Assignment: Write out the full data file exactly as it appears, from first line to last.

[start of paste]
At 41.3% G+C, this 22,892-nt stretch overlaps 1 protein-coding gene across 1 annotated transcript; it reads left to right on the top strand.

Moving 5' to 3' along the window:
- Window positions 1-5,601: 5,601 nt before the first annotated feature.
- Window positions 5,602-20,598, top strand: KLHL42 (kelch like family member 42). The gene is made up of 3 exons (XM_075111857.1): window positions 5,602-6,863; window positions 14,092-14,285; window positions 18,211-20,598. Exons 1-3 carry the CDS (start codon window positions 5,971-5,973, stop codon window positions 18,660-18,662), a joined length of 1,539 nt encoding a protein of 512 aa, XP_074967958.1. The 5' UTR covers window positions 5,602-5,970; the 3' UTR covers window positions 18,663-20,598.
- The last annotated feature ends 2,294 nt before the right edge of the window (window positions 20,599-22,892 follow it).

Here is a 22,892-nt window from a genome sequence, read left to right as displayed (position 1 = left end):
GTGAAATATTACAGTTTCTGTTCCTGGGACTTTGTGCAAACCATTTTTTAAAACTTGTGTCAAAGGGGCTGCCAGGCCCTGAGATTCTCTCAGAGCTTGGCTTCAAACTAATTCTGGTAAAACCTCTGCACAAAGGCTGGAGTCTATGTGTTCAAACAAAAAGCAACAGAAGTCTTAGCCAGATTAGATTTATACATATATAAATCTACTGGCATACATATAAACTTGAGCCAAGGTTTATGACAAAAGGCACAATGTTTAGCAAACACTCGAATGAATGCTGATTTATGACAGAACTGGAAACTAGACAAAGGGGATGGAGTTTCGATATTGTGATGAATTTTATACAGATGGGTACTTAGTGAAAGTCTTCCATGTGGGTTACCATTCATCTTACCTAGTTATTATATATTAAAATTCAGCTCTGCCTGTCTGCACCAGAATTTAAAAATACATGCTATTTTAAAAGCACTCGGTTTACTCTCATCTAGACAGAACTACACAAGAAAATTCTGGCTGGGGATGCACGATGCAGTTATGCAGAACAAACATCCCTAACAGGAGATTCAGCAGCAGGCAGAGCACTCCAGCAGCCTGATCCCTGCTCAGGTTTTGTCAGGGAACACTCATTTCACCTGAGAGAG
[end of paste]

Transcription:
At 41.3% G+C, this 22,892-nt stretch overlaps 1 protein-coding gene across 1 annotated transcript; it reads left to right on the top strand.

Moving 5' to 3' along the window:
- Window positions 1-5,601: 5,601 nt before the first annotated feature.
- Window positions 5,602-20,598, top strand: KLHL42 (kelch like family member 42). The gene is made up of 3 exons (XM_075111857.1): window positions 5,602-6,863; window positions 14,092-14,285; window positions 18,211-20,598. Exons 1-3 carry the CDS (start codon window positions 5,971-5,973, stop codon window positions 18,660-18,662), a joined length of 1,539 nt encoding a protein of 512 aa, XP_074967958.1. The 5' UTR covers window positions 5,602-5,970; the 3' UTR covers window positions 18,663-20,598.
- The last annotated feature ends 2,294 nt before the right edge of the window (window positions 20,599-22,892 follow it).

Here is a 22,892-nt window from a genome sequence, read left to right as displayed (position 1 = left end):
GTGAAATATTACAGTTTCTGTTCCTGGGACTTTGTGCAAACCATTTTTTAAAACTTGTGTCAAAGGGGCTGCCAGGCCCTGAGATTCTCTCAGAGCTTGGCTTCAAACTAATTCTGGTAAAACCTCTGCACAAAGGCTGGAGTCTATGTGTTCAAACAAAAAGCAACAGAAGTCTTAGCCAGATTAGATTTATACATATATAAATCTACTGGCATACATATAAACTTGAGCCAAGGTTTATGACAAAAGGCACAATGTTTAGCAAACACTCGAATGAATGCTGATTTATGACAGAACTGGAAACTAGACAAAGGGGATGGAGTTTCGATATTGTGATGAATTTTATACAGATGGGTACTTAGTGAAAGTCTTCCATGTGGGTTACCATTCATCTTACCTAGTTATTATATATTAAAATTCAGCTCTGCCTGTCTGCACCAGAATTTAAAAATACATGCTATTTTAAAAGCACTCGGTTTACTCTCATCTAGACAGAACTACACAAGAAAATTCTGGCTGGGGATGCACGATGCAGTTATGCAGAACAAACATCCCTAACAGGAGATTCAGCAGCAGGCAGAGCACTCCAGCAGCCTGATCCCTGCTCAGGTTTTGTCAGGGAACACTCATTTCACCTGAGAGAG